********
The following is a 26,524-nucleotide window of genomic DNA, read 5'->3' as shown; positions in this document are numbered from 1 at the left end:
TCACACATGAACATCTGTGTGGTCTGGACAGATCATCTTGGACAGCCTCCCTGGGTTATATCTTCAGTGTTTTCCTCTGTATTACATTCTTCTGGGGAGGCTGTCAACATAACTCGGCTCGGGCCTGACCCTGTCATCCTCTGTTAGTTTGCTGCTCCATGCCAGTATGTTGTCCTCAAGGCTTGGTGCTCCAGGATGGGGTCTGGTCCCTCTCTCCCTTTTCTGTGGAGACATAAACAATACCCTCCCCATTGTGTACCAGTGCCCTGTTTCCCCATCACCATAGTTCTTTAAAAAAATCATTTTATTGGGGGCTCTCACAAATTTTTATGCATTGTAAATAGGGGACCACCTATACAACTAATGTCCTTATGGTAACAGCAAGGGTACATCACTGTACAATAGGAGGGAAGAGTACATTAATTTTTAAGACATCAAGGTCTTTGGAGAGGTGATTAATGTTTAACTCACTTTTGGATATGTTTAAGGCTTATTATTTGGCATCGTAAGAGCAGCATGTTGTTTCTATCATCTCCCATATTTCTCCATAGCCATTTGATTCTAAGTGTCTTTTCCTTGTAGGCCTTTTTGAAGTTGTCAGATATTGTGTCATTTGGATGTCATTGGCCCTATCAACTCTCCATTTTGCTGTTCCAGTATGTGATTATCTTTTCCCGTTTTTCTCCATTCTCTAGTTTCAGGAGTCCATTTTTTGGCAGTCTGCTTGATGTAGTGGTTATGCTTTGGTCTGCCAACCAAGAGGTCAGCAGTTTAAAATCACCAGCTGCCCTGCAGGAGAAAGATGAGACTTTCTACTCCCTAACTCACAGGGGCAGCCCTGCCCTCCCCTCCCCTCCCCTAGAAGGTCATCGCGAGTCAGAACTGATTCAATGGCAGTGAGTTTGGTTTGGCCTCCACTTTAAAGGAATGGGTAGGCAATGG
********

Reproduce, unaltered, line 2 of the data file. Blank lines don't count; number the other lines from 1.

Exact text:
TCACACATGAACATCTGTGTGGTCTGGACAGATCATCTTGGACAGCCTCCCTGGGTTATATCTTCAGTGTTTTCCTCTGTATTACATTCTTCTGGGGAGGCTGTCAACATAACTCGGCTCGGGCCTGACCCTGTCATCCTCTGTTAGTTTGCTGCTCCATGCCAGTATGTTGTCCTCAAGGCTTGGTGCTCCAGGATGGGGTCTGGTCCCTCTCTCCCTTTTCTGTGGAGACATAAACAATACCCTCCCCATTGTGTACCAGTGCCCTGTTTCCCCATCACCATAGTTCTTTAAAAAAATCATTTTATTGGGGGCTCTCACAAATTTTTATGCATTGTAAATAGGGGACCACCTATACAACTAATGTCCTTATGGTAACAGCAAGGGTACATCACTGTACAATAGGAGGGAAGAGTACATTAATTTTTAAGACATCAAGGTCTTTGGAGAGGTGATTAATGTTTAACTCACTTTTGGATATGTTTAAGGCTTATTATTTGGCATCGTAAGAGCAGCATGTTGTTTCTATCATCTCCCATATTTCTCCATAGCCATTTGATTCTAAGTGTCTTTTCCTTGTAGGCCTTTTTGAAGTTGTCAGATATTGTGTCATTTGGATGTCATTGGCCCTATCAACTCTCCATTTTGCTGTTCCAGTATGTGATTATCTTTTCCCGTTTTTCTCCATTCTCTAGTTTCAGGAGTCCATTTTTTGGCAGTCTGCTTGATGTAGTGGTTATGCTTTGGTCTGCCAACCAAGAGGTCAGCAGTTTAAAATCACCAGCTGCCCTGCAGGAGAAAGATGAGACTTTCTACTCCCTAACTCACAGGGGCAGCCCTGCCCTCCCCTCCCCTCCCCTAGAAGGTCATCGCGAGTCAGAACTGATTCAATGGCAGTGAGTTTGGTTTGGCCTCCACTTTAAAGGAATGGGTAGGCAATGG